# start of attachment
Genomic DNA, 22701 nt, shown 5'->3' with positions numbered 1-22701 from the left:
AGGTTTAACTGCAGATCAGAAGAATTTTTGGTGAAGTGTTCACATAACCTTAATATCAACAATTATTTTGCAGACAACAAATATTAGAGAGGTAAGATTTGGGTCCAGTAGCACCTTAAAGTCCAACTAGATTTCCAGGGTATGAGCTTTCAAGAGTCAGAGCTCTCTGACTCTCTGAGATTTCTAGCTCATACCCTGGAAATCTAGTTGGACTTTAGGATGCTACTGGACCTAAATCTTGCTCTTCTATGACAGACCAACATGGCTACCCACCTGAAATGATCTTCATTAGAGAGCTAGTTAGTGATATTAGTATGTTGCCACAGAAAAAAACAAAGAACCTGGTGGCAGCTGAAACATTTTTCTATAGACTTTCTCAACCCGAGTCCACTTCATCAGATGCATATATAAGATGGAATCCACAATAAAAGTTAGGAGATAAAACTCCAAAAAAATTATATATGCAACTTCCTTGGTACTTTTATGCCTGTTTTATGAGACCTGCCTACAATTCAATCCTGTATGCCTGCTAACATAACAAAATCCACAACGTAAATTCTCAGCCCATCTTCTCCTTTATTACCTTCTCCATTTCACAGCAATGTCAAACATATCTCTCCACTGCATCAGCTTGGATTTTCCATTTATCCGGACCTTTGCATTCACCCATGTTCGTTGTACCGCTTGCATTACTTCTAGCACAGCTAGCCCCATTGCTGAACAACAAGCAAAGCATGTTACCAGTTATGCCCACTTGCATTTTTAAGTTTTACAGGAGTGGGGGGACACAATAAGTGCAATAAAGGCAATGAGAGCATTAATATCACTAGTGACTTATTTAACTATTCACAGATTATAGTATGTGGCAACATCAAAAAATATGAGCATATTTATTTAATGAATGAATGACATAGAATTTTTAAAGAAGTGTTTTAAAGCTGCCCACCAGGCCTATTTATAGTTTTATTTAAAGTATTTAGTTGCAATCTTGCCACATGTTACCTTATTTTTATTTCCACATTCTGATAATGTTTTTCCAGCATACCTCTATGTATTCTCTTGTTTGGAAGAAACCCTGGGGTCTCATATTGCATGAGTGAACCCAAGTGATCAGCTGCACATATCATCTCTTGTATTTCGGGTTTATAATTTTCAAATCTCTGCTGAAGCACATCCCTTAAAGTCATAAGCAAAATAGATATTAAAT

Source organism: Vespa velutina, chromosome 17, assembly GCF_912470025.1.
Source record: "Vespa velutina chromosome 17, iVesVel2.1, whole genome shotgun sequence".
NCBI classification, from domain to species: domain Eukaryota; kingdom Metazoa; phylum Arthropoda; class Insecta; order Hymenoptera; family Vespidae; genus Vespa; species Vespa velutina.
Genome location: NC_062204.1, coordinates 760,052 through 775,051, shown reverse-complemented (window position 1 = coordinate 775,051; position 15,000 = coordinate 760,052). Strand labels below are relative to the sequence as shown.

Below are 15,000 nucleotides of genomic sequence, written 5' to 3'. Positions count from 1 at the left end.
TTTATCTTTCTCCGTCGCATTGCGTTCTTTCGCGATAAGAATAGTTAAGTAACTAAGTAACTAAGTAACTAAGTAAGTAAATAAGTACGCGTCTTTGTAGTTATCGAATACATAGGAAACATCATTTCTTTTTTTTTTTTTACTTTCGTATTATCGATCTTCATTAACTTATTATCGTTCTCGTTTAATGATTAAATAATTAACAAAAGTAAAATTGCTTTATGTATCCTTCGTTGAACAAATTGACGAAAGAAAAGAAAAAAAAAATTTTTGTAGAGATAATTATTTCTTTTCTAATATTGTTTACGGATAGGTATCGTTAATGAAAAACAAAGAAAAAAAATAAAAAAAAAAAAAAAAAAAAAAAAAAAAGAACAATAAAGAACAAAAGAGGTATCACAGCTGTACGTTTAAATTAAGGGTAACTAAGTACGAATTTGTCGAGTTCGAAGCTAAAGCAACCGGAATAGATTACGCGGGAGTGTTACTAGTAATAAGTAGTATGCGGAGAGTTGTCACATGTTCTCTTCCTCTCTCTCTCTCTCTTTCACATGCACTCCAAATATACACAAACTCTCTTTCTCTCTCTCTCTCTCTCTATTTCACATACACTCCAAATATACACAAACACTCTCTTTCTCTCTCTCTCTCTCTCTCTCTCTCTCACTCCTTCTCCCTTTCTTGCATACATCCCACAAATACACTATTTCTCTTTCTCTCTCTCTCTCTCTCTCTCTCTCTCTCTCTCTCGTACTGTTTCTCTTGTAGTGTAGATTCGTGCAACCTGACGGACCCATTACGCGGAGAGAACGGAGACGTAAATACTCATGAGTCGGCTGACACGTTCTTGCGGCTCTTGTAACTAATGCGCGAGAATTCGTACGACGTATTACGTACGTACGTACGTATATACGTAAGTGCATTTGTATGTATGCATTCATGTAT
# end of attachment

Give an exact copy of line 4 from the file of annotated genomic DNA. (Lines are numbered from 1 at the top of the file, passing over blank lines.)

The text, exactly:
Source record: "Vespa velutina chromosome 17, iVesVel2.1, whole genome shotgun sequence".